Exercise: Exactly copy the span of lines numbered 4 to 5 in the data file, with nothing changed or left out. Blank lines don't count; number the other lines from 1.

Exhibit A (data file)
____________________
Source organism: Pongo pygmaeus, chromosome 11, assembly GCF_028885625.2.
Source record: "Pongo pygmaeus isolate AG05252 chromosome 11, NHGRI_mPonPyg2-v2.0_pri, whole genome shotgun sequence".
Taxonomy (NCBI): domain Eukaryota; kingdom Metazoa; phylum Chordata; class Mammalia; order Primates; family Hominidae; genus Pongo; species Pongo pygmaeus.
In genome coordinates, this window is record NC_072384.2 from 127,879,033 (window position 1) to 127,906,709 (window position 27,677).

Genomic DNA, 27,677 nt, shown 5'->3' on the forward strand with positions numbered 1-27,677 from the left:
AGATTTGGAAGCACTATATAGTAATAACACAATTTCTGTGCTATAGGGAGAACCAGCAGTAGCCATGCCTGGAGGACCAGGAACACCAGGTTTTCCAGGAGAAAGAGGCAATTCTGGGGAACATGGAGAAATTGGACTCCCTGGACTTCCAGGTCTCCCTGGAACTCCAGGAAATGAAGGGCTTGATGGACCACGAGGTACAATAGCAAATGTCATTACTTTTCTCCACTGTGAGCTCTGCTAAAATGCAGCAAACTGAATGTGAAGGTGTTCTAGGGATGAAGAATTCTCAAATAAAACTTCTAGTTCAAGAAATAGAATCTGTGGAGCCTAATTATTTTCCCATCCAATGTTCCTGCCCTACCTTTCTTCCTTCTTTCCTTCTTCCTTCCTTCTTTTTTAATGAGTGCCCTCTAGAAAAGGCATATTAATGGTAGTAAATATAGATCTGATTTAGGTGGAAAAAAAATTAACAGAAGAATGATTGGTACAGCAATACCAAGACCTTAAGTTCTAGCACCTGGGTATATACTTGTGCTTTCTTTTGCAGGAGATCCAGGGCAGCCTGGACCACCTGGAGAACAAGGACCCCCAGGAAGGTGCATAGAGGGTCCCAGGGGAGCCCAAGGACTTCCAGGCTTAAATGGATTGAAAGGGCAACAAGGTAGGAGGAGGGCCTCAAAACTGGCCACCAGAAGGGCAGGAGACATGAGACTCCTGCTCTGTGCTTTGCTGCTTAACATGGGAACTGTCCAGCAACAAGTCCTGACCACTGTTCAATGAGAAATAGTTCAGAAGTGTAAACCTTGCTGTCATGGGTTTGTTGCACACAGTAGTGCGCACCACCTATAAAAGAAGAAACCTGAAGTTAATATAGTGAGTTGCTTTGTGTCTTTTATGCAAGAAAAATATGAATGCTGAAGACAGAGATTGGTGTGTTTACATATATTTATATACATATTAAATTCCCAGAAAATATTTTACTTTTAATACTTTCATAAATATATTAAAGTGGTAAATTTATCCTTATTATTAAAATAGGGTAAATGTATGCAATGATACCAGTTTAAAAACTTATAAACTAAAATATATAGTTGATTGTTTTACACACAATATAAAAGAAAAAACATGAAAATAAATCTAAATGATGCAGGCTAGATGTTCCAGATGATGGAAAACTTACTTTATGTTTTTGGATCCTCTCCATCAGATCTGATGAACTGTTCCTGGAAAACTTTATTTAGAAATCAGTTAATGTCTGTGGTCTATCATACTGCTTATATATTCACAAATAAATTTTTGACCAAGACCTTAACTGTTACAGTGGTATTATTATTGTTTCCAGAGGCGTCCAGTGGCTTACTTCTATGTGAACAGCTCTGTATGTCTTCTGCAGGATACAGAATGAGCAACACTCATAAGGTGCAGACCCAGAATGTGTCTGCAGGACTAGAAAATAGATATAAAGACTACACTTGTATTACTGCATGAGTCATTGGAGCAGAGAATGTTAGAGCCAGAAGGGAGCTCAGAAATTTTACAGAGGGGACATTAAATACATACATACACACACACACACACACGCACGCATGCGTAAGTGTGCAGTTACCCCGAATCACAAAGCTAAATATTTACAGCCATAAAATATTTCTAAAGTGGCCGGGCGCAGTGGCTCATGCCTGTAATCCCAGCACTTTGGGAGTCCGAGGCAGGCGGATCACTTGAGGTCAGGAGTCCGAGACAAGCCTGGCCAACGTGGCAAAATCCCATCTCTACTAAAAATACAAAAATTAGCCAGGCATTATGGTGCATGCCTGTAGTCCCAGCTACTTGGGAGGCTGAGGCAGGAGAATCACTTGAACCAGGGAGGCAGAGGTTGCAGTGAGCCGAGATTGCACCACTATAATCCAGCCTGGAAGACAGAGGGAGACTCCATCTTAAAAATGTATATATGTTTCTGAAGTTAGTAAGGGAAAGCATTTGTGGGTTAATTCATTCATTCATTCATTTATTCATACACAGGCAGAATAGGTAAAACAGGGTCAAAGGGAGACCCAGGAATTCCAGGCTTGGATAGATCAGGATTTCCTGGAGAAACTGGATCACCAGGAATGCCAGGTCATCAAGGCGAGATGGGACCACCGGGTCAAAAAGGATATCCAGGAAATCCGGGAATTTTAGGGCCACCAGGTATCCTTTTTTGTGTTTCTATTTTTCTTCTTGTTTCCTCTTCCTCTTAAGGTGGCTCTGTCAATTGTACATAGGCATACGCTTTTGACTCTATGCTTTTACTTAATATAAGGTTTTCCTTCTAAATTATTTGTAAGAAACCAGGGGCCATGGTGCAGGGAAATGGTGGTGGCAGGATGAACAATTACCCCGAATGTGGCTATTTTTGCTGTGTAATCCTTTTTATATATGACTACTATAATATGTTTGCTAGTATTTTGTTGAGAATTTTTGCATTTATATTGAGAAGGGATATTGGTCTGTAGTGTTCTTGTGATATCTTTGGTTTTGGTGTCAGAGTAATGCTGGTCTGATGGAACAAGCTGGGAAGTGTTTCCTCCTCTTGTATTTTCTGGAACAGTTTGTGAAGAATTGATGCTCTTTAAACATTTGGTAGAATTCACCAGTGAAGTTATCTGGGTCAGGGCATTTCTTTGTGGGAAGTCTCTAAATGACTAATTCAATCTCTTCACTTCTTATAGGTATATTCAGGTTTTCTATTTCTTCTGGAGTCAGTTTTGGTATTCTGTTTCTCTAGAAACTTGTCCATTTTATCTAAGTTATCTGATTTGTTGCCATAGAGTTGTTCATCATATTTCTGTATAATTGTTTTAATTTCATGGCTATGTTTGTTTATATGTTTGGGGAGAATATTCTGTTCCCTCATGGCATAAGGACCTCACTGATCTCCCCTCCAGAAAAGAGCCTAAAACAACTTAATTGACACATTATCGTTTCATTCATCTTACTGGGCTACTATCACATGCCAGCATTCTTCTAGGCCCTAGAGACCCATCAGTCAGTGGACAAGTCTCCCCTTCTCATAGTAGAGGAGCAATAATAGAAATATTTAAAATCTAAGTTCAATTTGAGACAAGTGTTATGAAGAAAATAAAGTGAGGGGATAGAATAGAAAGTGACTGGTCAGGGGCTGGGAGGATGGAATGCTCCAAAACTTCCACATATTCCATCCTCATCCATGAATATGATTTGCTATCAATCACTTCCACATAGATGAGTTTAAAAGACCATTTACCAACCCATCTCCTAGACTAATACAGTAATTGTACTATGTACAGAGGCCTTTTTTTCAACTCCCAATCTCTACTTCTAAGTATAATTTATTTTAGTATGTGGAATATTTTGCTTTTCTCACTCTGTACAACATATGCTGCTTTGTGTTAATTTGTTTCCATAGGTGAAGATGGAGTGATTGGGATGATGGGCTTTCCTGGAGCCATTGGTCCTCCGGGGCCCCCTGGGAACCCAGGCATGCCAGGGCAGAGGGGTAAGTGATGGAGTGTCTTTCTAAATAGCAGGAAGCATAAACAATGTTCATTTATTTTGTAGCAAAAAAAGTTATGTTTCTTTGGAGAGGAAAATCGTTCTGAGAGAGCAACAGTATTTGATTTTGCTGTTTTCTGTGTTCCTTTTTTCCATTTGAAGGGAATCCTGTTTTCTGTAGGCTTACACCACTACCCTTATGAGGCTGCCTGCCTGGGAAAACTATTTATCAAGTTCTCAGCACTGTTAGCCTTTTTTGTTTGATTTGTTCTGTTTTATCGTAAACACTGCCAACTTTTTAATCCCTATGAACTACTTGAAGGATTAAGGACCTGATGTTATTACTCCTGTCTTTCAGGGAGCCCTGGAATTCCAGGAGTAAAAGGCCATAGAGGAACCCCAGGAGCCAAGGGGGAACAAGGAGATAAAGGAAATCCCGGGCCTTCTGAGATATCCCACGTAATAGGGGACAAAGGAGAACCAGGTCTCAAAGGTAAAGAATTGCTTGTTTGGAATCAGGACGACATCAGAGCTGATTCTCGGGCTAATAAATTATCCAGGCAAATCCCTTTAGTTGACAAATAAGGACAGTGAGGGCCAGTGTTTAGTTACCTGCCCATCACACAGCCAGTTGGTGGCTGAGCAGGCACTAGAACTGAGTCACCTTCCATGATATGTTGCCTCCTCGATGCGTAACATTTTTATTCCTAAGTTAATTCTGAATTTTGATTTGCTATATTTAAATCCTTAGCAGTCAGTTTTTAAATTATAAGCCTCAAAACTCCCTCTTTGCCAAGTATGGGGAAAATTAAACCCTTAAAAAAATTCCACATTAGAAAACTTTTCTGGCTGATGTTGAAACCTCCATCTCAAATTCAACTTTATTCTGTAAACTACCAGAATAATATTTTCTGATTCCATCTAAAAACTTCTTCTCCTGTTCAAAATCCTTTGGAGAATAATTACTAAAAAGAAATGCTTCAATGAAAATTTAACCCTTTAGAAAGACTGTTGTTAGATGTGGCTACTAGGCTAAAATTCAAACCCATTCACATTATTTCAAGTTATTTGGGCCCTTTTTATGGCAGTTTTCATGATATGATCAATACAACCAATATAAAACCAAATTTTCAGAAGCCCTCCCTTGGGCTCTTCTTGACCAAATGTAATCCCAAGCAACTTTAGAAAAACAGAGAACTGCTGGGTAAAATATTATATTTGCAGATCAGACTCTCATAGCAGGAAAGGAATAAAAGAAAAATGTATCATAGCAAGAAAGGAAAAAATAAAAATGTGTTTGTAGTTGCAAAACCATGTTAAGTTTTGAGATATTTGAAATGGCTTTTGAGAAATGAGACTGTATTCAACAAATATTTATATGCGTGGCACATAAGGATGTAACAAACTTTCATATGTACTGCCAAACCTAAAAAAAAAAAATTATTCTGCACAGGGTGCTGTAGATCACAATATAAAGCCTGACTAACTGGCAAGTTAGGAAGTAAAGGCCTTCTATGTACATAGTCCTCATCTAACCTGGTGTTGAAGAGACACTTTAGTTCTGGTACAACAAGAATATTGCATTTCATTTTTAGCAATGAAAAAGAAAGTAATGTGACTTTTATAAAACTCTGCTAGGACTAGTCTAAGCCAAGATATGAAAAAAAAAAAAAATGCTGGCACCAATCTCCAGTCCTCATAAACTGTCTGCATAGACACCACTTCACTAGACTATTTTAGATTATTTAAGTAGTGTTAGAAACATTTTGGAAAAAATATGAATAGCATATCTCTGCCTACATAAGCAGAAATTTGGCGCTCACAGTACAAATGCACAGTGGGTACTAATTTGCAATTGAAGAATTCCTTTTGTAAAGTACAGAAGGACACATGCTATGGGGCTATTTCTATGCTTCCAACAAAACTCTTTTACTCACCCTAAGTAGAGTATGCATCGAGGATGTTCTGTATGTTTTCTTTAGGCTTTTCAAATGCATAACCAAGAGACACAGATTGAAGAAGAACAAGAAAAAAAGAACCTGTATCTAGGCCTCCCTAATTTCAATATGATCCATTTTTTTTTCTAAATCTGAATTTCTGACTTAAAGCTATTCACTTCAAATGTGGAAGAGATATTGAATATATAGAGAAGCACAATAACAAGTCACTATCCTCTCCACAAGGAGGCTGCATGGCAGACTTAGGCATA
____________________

In genome coordinates, this window is record NC_072384.2 from 127,879,033 (window position 1) to 127,906,709 (window position 27,677).

Genomic DNA, 27,677 nt, shown 5'->3' on the forward strand with positions numbered 1-27,677 from the left: